No rescue, however, was forthcoming. Dad nodded slightly in the affirmative. You made your bed, his gesture said, now lie in it. I accepted a second helping of the dark spheres. This time, I ate only half the helping. I studiously avoided eye contact with Mrs. Turtle.
“That was delicious, Emma,” Dad said with a smile. I nearly spit out the milk I was using to wash down another sprout. Who was this man, and what had he done with my father?
“I’m glad you liked it,” Mrs. Turtle glowed. “Can I get you some more?” I waited to see Dad now hoist on his own petard. But he was a past master at the game.
“No, no thank you. I’m stuffed. Couldn’t eat another bite.” Where was that linguistic lodestone when I foundered in the straits of despair? I couldn’t eat another bite either, but there I was with a second helping of sprouts. “We’d best be getting back to work, anyway. We have to do our own grinding before chores tonight.”
Mrs. Turtle nodded her understanding and appreciation. Turtle wrinkled his nose, knowing that the day would continue without an afternoon nap. In minutes we were back at work.
“So to become human,” wrote Jean Vanier, “implies two realities. It means to be someone, to have cultivated our gifts, and to be open to others, to look at them not with a feeling of superiority, but with the eyes of respect” (Becoming Human, page 3). Dad’s humanity was never more evident to me than at the table of the Turtles.
Obviously I have reflected over the years on the Strange Case of Mrs. Turtle’s Sprouts. In earlier years I was impressed with my level of personal sacrifice at the table. I often saw myself as the long-suffering hero in this minor morality play. In fact, mine was a bit part at best.
As I have grown, I can see my dad viewing the Turtles “with the eyes of respect.” I am certain his behavior appears ridiculous in a time when self-absorption trumps all other values. I can hear him described as passive-aggressive, a people-pleaser with inadequate boundaries. Anyone who knew my dad would find such descriptions absurd.
No, this was an exercise in love for the neighbor. “Bear one another’s burdens,” Paul urges the Galatians, “and in this way you will fulfill the law of Christ” (6:2 NRSV). I am certain these words did not occur to Dad at any point during the day. I am also quite certain he intended to live as Paul describes. And he did so without a second thought.
It is only in these last years that I have come to the fullest import of our experience. Even when I saw Dad as the moral hero, I kept us in an unspoken position of superiority. We were doing the Turtles such a favor by tolerating the bad food and the plodding personalities. To my shame, I see now how wrong I clearly was.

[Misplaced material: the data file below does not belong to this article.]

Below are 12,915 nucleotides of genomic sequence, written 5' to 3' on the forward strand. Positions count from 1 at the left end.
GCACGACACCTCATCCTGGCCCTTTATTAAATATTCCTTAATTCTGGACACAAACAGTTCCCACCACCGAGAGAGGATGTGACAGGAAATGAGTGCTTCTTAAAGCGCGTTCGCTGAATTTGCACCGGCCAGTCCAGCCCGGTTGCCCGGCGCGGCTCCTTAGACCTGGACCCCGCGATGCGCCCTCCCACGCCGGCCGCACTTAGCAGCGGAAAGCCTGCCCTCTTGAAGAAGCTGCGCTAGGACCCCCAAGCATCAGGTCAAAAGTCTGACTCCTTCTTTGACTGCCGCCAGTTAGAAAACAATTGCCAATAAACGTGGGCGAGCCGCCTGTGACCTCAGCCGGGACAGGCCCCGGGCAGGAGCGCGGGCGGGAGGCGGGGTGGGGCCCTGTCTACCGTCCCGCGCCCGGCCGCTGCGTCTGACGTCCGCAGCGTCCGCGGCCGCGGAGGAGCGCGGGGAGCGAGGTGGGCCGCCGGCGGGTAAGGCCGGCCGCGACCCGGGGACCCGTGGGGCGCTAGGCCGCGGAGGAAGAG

“For if those who are nothing,” Paul warns me, “think they are something, they deceive themselves.” Guilty as charged. Nothing could make Dad like Mrs. Turtle’s cooking. But he understood that we were guests as the table. We were welcomed with honor and affection. We were not superior in any way. We were invited to join the household as friends of the family.
This was Jean Vanier’s experience as he formed and lived in the L’Arche community. In sharing life with the vulnerable, he learned to embrace and even to love his own vulnerability. He did not serve from a sense of superiority but rather solidarity. This is, perhaps, why Jesus orders the seventy to travel light. They carried no equipment which might have encouraged any sense that they were “above” their hosts.
“Eat what is set before you,” Jesus commands. So the mission is not one of power over others. We do not come the solutions for a world filled with problems. It is unfortunate that so much of Western Christianity these days comes with precisely the imperialistic, colonizing perspective. We come, instead, as agents of the Incarnate One–the one who humbled himself and became obedient even to death on a cross.
So we have no power over others. We do not come to dominate or colonize. We eat what is set before us. We seek out space at tables in the neighborhood, the community, the planet. In our loving solidarity, perhaps we can then earn the privilege to be heard. In the places where welcome is extended and accepted, we can share what we find that makes life worth the bother.
We are all beggars, as Martin Luther reminds us, showing other beggars where the bread is. We can only share, however, if we are first willing to be welcomed, to be vulnerable to receive. We can only share if we eat what is set before us.
Of course, not every table was a welcome table for the seventy. What do we make of Jesus’ words when the welcome is withheld?